Decades of research have suggested that stimulation of supraspinal structures, such as the periaqueductal gray (PAG) and rostral ventromedial medulla (RVM), inhibits nocifensive responses to noxious stimulation through a process known as descending modulation. Electrical stimulation and pharmacologic manipulations of the PAG and RVM identified transmitters and neuronal firing patterns that represented distinct cell types. Advances in mouse genetics, in vivo imaging, and circuit tracing methods, in addition to chemogenetic and optogenetic approaches, allowed the characterization of the cells and circuits involved in descending modulation in further detail. Recent work has revealed the importance of PAG and RVM neuronal cell types in the descending modulation of pruriceptive as well as nociceptive behaviors, underscoring their roles in coordinating complex behavioral responses to sensory input. This review summarizes how new technical advances that enable cell type-specific manipulation and recording of neuronal activity have supported, as well as expanded, long-standing views on descending modulation.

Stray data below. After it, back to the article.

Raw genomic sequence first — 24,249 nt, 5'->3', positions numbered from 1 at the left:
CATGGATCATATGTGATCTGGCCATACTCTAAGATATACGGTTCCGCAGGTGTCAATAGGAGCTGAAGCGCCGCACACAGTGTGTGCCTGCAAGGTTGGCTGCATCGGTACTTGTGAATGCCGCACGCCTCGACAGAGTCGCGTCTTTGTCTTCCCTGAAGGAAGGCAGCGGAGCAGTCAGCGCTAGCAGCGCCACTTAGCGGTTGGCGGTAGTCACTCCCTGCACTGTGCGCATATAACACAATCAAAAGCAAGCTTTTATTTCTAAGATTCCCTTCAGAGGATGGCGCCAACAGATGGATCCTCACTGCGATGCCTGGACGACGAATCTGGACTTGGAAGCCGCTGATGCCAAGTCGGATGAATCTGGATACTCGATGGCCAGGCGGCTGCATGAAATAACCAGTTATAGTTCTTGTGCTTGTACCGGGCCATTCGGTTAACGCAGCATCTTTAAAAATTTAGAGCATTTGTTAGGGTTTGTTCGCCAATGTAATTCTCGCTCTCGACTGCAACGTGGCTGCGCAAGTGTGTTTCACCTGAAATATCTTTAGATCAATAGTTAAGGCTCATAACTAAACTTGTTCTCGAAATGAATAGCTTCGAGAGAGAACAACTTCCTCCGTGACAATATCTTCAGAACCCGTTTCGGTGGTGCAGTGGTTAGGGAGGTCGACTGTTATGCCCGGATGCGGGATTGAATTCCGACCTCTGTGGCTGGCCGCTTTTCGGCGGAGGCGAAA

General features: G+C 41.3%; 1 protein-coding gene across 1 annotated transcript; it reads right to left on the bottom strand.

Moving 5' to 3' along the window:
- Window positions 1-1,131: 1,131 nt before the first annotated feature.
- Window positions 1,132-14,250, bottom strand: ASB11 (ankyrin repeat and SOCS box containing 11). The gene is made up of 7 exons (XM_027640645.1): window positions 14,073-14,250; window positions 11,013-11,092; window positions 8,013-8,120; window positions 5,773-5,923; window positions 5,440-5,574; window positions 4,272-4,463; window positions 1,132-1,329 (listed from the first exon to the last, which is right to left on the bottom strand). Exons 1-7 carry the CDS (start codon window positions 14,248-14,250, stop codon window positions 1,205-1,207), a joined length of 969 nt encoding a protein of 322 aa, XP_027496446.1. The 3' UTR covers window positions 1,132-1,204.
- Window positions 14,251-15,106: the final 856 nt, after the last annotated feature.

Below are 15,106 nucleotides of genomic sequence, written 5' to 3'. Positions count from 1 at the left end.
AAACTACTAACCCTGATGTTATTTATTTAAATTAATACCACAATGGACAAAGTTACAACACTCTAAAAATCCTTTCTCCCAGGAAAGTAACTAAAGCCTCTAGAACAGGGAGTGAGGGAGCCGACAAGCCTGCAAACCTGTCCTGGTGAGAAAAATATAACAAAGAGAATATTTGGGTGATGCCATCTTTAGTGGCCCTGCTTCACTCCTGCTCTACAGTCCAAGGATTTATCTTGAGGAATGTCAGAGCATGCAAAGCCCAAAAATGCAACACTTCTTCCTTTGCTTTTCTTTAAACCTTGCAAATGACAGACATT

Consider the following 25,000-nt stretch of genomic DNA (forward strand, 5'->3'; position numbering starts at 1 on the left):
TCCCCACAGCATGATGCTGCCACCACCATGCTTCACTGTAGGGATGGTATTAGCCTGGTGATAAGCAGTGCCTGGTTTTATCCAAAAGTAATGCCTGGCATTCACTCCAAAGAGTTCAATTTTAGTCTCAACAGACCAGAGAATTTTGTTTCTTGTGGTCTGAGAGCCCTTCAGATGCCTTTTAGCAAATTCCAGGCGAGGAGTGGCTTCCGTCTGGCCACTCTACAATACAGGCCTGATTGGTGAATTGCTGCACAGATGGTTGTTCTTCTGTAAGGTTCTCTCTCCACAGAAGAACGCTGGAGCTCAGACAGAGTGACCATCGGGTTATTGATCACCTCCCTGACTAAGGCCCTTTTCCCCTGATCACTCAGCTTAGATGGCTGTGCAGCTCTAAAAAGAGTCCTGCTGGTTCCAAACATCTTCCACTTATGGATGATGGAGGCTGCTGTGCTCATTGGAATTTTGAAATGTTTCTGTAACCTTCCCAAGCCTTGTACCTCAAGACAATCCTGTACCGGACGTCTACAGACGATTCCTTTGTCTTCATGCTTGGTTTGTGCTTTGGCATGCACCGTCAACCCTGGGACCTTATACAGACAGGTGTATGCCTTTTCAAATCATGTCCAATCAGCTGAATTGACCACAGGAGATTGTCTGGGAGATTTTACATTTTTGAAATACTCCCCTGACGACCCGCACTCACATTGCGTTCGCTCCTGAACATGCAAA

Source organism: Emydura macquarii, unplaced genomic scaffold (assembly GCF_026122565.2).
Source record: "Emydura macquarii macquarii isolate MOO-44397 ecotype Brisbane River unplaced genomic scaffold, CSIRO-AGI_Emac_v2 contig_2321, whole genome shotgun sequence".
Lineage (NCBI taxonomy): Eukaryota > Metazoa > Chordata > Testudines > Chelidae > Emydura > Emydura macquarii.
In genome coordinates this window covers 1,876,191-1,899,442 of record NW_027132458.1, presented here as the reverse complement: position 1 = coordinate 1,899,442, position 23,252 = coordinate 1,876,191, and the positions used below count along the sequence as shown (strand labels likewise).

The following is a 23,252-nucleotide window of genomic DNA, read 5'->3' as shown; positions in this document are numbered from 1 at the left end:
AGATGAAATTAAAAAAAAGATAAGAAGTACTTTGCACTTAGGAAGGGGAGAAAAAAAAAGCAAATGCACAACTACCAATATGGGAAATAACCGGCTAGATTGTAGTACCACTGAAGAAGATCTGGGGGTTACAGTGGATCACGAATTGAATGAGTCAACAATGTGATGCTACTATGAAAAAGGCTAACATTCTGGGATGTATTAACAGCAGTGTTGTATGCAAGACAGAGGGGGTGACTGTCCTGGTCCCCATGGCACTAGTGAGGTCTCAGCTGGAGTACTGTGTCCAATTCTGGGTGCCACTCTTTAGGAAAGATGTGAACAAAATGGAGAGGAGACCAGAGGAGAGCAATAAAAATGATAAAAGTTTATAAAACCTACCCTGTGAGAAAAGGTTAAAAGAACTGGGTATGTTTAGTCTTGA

Original languageEnglish
Pages (from-to)539-550
Number of pages12
JournalTrends in Neurosciences
Issue number7
StatePublished - Jul 2023


  • PAG
  • RVM
  • endogenous analgesic pathways
  • itch
  • pain
  • periaqueductal gray
  • rostral ventromedial medulla


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